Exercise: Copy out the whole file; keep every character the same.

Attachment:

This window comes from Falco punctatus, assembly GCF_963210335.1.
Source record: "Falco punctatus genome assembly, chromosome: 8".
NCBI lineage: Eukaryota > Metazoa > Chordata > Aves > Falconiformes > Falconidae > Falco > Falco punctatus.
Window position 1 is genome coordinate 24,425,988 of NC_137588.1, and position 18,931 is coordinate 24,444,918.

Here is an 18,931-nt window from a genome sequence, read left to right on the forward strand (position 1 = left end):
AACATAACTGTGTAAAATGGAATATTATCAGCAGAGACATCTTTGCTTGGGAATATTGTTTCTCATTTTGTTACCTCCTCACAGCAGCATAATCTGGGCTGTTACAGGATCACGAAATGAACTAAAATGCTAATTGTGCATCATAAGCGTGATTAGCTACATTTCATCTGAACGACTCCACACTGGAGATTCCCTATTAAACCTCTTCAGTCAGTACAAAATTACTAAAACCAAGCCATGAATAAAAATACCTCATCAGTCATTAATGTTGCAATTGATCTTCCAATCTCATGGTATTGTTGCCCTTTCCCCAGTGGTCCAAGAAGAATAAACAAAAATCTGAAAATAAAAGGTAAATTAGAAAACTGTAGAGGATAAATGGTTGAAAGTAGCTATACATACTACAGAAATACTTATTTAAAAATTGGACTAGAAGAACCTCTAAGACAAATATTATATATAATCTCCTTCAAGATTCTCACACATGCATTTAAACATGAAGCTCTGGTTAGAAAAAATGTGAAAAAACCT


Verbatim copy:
This window comes from Falco punctatus, assembly GCF_963210335.1.
Source record: "Falco punctatus genome assembly, chromosome: 8".
NCBI lineage: Eukaryota > Metazoa > Chordata > Aves > Falconiformes > Falconidae > Falco > Falco punctatus.
Window position 1 is genome coordinate 24,425,988 of NC_137588.1, and position 18,931 is coordinate 24,444,918.

Here is an 18,931-nt window from a genome sequence, read left to right on the forward strand (position 1 = left end):
AACATAACTGTGTAAAATGGAATATTATCAGCAGAGACATCTTTGCTTGGGAATATTGTTTCTCATTTTGTTACCTCCTCACAGCAGCATAATCTGGGCTGTTACAGGATCACGAAATGAACTAAAATGCTAATTGTGCATCATAAGCGTGATTAGCTACATTTCATCTGAACGACTCCACACTGGAGATTCCCTATTAAACCTCTTCAGTCAGTACAAAATTACTAAAACCAAGCCATGAATAAAAATACCTCATCAGTCATTAATGTTGCAATTGATCTTCCAATCTCATGGTATTGTTGCCCTTTCCCCAGTGGTCCAAGAAGAATAAACAAAAATCTGAAAATAAAAGGTAAATTAGAAAACTGTAGAGGATAAATGGTTGAAAGTAGCTATACATACTACAGAAATACTTATTTAAAAATTGGACTAGAAGAACCTCTAAGACAAATATTATATATAATCTCCTTCAAGATTCTCACACATGCATTTAAACATGAAGCTCTGGTTAGAAAAAATGTGAAAAAACCT